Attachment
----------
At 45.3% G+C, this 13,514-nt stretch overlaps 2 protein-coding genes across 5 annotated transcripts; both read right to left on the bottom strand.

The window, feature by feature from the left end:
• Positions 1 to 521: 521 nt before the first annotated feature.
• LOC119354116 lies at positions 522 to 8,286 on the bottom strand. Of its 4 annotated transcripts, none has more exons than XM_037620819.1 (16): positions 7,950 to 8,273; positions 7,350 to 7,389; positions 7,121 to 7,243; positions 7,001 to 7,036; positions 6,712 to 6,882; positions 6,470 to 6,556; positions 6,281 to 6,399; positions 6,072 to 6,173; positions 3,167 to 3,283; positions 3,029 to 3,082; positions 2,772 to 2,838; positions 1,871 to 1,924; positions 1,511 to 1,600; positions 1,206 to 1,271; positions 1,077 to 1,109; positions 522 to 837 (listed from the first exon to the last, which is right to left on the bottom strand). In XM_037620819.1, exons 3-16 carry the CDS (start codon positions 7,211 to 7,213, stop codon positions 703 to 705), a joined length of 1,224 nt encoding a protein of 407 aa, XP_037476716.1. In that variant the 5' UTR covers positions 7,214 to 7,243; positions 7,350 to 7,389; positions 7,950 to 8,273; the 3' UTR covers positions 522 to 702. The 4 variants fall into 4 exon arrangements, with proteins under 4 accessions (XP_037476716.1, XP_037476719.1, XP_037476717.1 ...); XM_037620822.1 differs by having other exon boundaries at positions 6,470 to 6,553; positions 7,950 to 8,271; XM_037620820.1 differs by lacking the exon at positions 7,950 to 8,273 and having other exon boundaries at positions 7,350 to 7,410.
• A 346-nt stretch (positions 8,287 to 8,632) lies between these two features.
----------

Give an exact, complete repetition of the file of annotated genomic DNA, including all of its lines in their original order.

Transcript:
At 45.3% G+C, this 13,514-nt stretch overlaps 2 protein-coding genes across 5 annotated transcripts; both read right to left on the bottom strand.

The window, feature by feature from the left end:
• Positions 1 to 521: 521 nt before the first annotated feature.
• LOC119354116 lies at positions 522 to 8,286 on the bottom strand. Of its 4 annotated transcripts, none has more exons than XM_037620819.1 (16): positions 7,950 to 8,273; positions 7,350 to 7,389; positions 7,121 to 7,243; positions 7,001 to 7,036; positions 6,712 to 6,882; positions 6,470 to 6,556; positions 6,281 to 6,399; positions 6,072 to 6,173; positions 3,167 to 3,283; positions 3,029 to 3,082; positions 2,772 to 2,838; positions 1,871 to 1,924; positions 1,511 to 1,600; positions 1,206 to 1,271; positions 1,077 to 1,109; positions 522 to 837 (listed from the first exon to the last, which is right to left on the bottom strand). In XM_037620819.1, exons 3-16 carry the CDS (start codon positions 7,211 to 7,213, stop codon positions 703 to 705), a joined length of 1,224 nt encoding a protein of 407 aa, XP_037476716.1. In that variant the 5' UTR covers positions 7,214 to 7,243; positions 7,350 to 7,389; positions 7,950 to 8,273; the 3' UTR covers positions 522 to 702. The 4 variants fall into 4 exon arrangements, with proteins under 4 accessions (XP_037476716.1, XP_037476719.1, XP_037476717.1 ...); XM_037620822.1 differs by having other exon boundaries at positions 6,470 to 6,553; positions 7,950 to 8,271; XM_037620820.1 differs by lacking the exon at positions 7,950 to 8,273 and having other exon boundaries at positions 7,350 to 7,410.
• A 346-nt stretch (positions 8,287 to 8,632) lies between these two features.